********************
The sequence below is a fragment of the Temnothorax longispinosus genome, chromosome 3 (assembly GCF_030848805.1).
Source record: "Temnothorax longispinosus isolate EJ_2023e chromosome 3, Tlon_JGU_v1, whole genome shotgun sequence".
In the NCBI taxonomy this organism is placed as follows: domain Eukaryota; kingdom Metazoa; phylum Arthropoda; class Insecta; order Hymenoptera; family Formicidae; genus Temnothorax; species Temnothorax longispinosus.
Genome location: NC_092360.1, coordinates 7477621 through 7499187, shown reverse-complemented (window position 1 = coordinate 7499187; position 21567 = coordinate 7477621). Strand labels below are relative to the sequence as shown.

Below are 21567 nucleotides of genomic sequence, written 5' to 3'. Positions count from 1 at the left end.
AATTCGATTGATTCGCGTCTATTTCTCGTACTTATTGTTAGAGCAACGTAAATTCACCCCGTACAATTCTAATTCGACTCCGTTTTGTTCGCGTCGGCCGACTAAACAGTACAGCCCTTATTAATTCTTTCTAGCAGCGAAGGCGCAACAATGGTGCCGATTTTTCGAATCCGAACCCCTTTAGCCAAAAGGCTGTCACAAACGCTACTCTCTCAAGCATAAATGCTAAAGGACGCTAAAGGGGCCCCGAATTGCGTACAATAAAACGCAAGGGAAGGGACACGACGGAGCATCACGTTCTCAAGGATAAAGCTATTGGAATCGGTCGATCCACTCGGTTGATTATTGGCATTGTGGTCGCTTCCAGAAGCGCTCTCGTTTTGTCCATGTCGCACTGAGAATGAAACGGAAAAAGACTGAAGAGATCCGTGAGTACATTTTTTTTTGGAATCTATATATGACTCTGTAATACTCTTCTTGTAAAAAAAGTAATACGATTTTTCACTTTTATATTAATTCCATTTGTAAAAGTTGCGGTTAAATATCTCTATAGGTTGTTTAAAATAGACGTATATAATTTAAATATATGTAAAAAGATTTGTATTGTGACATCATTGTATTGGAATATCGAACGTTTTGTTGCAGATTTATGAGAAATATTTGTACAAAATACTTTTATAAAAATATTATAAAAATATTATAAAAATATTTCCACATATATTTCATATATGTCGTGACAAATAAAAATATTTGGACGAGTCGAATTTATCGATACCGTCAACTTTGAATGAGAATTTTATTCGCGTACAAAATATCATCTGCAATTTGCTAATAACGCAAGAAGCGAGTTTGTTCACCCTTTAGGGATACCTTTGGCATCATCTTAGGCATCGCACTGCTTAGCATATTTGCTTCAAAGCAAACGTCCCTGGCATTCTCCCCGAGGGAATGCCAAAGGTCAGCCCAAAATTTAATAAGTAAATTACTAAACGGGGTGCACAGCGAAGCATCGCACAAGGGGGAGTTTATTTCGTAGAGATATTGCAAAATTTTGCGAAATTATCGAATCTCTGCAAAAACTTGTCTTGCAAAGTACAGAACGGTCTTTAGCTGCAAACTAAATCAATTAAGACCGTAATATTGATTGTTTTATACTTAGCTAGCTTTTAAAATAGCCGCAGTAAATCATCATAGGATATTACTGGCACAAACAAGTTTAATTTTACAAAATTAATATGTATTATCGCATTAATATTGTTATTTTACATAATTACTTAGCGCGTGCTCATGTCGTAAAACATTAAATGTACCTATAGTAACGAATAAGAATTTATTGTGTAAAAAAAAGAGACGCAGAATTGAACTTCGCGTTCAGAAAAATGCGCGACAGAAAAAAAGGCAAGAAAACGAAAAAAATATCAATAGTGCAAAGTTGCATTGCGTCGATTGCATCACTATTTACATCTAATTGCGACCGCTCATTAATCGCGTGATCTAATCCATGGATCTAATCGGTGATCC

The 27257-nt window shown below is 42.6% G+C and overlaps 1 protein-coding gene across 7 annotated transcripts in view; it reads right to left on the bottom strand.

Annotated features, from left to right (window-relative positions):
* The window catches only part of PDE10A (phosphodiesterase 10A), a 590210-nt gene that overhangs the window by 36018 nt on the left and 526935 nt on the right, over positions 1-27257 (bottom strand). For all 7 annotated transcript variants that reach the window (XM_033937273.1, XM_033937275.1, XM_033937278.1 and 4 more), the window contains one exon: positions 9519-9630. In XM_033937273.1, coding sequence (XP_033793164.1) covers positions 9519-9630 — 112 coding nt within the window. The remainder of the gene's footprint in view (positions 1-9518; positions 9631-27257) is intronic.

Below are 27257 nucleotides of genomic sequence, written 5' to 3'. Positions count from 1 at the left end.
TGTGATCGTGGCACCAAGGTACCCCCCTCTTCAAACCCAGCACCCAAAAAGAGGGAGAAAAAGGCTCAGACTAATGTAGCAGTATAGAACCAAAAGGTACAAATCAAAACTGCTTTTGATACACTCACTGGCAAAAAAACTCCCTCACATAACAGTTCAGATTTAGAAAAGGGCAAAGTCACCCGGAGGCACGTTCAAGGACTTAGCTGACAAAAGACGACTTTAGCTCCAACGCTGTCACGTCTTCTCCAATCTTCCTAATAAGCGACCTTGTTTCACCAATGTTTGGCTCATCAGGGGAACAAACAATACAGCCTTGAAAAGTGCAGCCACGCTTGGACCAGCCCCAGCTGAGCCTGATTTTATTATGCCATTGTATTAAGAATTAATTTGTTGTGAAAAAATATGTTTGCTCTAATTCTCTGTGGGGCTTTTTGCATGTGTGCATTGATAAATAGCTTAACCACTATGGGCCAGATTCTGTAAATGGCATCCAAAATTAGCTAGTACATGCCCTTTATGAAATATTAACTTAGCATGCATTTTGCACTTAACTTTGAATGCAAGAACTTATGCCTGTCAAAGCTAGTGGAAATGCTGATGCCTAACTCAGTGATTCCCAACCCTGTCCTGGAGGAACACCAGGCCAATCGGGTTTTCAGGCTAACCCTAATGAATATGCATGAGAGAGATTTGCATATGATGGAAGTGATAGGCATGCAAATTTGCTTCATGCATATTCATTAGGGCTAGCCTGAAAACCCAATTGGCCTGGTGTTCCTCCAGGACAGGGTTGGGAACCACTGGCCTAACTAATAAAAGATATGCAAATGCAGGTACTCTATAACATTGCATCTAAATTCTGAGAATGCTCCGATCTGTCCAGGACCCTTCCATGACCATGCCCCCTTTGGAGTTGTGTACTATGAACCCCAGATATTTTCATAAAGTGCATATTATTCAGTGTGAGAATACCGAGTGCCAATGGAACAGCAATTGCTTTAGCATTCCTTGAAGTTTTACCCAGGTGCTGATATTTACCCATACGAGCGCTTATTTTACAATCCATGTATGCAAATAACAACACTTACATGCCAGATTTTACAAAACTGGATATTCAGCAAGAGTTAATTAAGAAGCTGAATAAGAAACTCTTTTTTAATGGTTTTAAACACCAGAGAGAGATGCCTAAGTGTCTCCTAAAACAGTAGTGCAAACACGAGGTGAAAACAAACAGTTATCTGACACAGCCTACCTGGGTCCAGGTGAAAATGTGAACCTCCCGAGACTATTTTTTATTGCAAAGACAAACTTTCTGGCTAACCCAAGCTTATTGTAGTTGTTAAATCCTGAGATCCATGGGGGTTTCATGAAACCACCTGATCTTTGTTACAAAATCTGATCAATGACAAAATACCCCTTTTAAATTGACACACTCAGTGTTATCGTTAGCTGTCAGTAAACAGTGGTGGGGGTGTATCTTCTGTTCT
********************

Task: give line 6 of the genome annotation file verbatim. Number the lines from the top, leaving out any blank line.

AATTCGATTGATTCGCGTCTATTTCTCGTACTTATTGTTAGAGCAACGTAAATTCACCCCGTACAATTCTAATTCGACTCCGTTTTGTTCGCGTCGGCCGACTAAACAGTACAGCCCTTATTAATTCTTTCTAGCAGCGAAGGCGCAACAATGGTGCCGATTTTTCGAATCCGAACCCCTTTAGCCAAAAGGCTGTCACAAACGCTACTCTCTCAAGCATAAATGCTAAAGGACGCTAAAGGGGCCCCGAATTGCGTACAATAAAACGCAAGGGAAGGGACACGACGGAGCATCACGTTCTCAAGGATAAAGCTATTGGAATCGGTCGATCCACTCGGTTGATTATTGGCATTGTGGTCGCTTCCAGAAGCGCTCTCGTTTTGTCCATGTCGCACTGAGAATGAAACGGAAAAAGACTGAAGAGATCCGTGAGTACATTTTTTTTTGGAATCTATATATGACTCTGTAATACTCTTCTTGTAAAAAAAGTAATACGATTTTTCACTTTTATATTAATTCCATTTGTAAAAGTTGCGGTTAAATATCTCTATAGGTTGTTTAAAATAGACGTATATAATTTAAATATATGTAAAAAGATTTGTATTGTGACATCATTGTATTGGAATATCGAACGTTTTGTTGCAGATTTATGAGAAATATTTGTACAAAATACTTTTATAAAAATATTATAAAAATATTATAAAAATATTTCCACATATATTTCATATATGTCGTGACAAATAAAAATATTTGGACGAGTCGAATTTATCGATACCGTCAACTTTGAATGAGAATTTTATTCGCGTACAAAATATCATCTGCAATTTGCTAATAACGCAAGAAGCGAGTTTGTTCACCCTTTAGGGATACCTTTGGCATCATCTTAGGCATCGCACTGCTTAGCATATTTGCTTCAAAGCAAACGTCCCTGGCATTCTCCCCGAGGGAATGCCAAAGGTCAGCCCAAAATTTAATAAGTAAATTACTAAACGGGGTGCACAGCGAAGCATCGCACAAGGGGGAGTTTATTTCGTAGAGATATTGCAAAATTTTGCGAAATTATCGAATCTCTGCAAAAACTTGTCTTGCAAAGTACAGAACGGTCTTTAGCTGCAAACTAAATCAATTAAGACCGTAATATTGATTGTTTTATACTTAGCTAGCTTTTAAAATAGCCGCAGTAAATCATCATAGGATATTACTGGCACAAACAAGTTTAATTTTACAAAATTAATATGTATTATCGCATTAATATTGTTATTTTACATAATTACTTAGCGCGTGCTCATGTCGTAAAACATTAAATGTACCTATAGTAACGAATAAGAATTTATTGTGTAAAAAAAAGAGACGCAGAATTGAACTTCGCGTTCAGAAAAATGCGCGACAGAAAAAAAGGCAAGAAAACGAAAAAAATATCAATAGTGCAAAGTTGCATTGCGTCGATTGCATCACTATTTACATCTAATTGCGACCGCTCATTAATCGCGTGATCTAATCCATGGATCTAATCGGTGATCC